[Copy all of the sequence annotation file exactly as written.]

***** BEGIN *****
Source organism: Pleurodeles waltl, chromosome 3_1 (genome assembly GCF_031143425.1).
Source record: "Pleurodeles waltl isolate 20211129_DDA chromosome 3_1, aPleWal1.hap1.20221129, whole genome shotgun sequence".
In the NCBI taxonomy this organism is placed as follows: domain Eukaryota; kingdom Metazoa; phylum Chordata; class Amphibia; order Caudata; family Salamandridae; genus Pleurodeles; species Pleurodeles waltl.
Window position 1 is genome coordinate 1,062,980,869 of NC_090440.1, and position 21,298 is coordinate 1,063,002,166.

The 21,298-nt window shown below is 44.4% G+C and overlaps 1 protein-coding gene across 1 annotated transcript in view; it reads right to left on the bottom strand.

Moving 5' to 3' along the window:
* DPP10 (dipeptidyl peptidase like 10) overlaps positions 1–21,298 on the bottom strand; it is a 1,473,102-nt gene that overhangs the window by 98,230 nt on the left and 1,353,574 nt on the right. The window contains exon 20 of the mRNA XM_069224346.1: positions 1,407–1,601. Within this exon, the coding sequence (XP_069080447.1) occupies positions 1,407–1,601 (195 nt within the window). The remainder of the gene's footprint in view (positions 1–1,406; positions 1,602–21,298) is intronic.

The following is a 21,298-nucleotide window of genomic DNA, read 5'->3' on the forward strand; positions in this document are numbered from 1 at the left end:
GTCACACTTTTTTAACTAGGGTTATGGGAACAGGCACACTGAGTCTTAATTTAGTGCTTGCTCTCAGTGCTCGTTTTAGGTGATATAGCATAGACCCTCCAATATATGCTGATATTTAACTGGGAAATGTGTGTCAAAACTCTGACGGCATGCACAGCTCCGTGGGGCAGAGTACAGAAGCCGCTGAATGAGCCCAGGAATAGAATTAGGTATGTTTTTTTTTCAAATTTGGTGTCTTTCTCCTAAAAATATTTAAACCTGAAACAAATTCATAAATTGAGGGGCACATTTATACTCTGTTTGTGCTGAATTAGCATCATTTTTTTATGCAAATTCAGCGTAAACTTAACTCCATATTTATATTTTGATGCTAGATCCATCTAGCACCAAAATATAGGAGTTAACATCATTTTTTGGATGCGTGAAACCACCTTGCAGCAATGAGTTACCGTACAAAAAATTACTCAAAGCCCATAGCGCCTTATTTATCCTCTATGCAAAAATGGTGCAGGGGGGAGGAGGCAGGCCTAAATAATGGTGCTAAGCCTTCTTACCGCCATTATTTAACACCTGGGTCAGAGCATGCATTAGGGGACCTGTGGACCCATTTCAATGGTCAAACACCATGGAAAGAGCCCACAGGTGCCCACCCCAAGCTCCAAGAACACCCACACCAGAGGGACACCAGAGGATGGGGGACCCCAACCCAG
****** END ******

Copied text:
Source organism: Pleurodeles waltl, chromosome 3_1 (genome assembly GCF_031143425.1).
Source record: "Pleurodeles waltl isolate 20211129_DDA chromosome 3_1, aPleWal1.hap1.20221129, whole genome shotgun sequence".
In the NCBI taxonomy this organism is placed as follows: domain Eukaryota; kingdom Metazoa; phylum Chordata; class Amphibia; order Caudata; family Salamandridae; genus Pleurodeles; species Pleurodeles waltl.
Window position 1 is genome coordinate 1,062,980,869 of NC_090440.1, and position 21,298 is coordinate 1,063,002,166.

The 21,298-nt window shown below is 44.4% G+C and overlaps 1 protein-coding gene across 1 annotated transcript in view; it reads right to left on the bottom strand.

Moving 5' to 3' along the window:
* DPP10 (dipeptidyl peptidase like 10) overlaps positions 1–21,298 on the bottom strand; it is a 1,473,102-nt gene that overhangs the window by 98,230 nt on the left and 1,353,574 nt on the right. The window contains exon 20 of the mRNA XM_069224346.1: positions 1,407–1,601. Within this exon, the coding sequence (XP_069080447.1) occupies positions 1,407–1,601 (195 nt within the window). The remainder of the gene's footprint in view (positions 1–1,406; positions 1,602–21,298) is intronic.

The following is a 21,298-nucleotide window of genomic DNA, read 5'->3' on the forward strand; positions in this document are numbered from 1 at the left end:
GTCACACTTTTTTAACTAGGGTTATGGGAACAGGCACACTGAGTCTTAATTTAGTGCTTGCTCTCAGTGCTCGTTTTAGGTGATATAGCATAGACCCTCCAATATATGCTGATATTTAACTGGGAAATGTGTGTCAAAACTCTGACGGCATGCACAGCTCCGTGGGGCAGAGTACAGAAGCCGCTGAATGAGCCCAGGAATAGAATTAGGTATGTTTTTTTTTCAAATTTGGTGTCTTTCTCCTAAAAATATTTAAACCTGAAACAAATTCATAAATTGAGGGGCACATTTATACTCTGTTTGTGCTGAATTAGCATCATTTTTTTATGCAAATTCAGCGTAAACTTAACTCCATATTTATATTTTGATGCTAGATCCATCTAGCACCAAAATATAGGAGTTAACATCATTTTTTGGATGCGTGAAACCACCTTGCAGCAATGAGTTACCGTACAAAAAATTACTCAAAGCCCATAGCGCCTTATTTATCCTCTATGCAAAAATGGTGCAGGGGGGAGGAGGCAGGCCTAAATAATGGTGCTAAGCCTTCTTACCGCCATTATTTAACACCTGGGTCAGAGCATGCATTAGGGGACCTGTGGACCCATTTCAATGGTCAAACACCATGGAAAGAGCCCACAGGTGCCCACCCCAAGCTCCAAGAACACCCACACCAGAGGGACACCAGAGGATGGGGGACCCCAACCCAG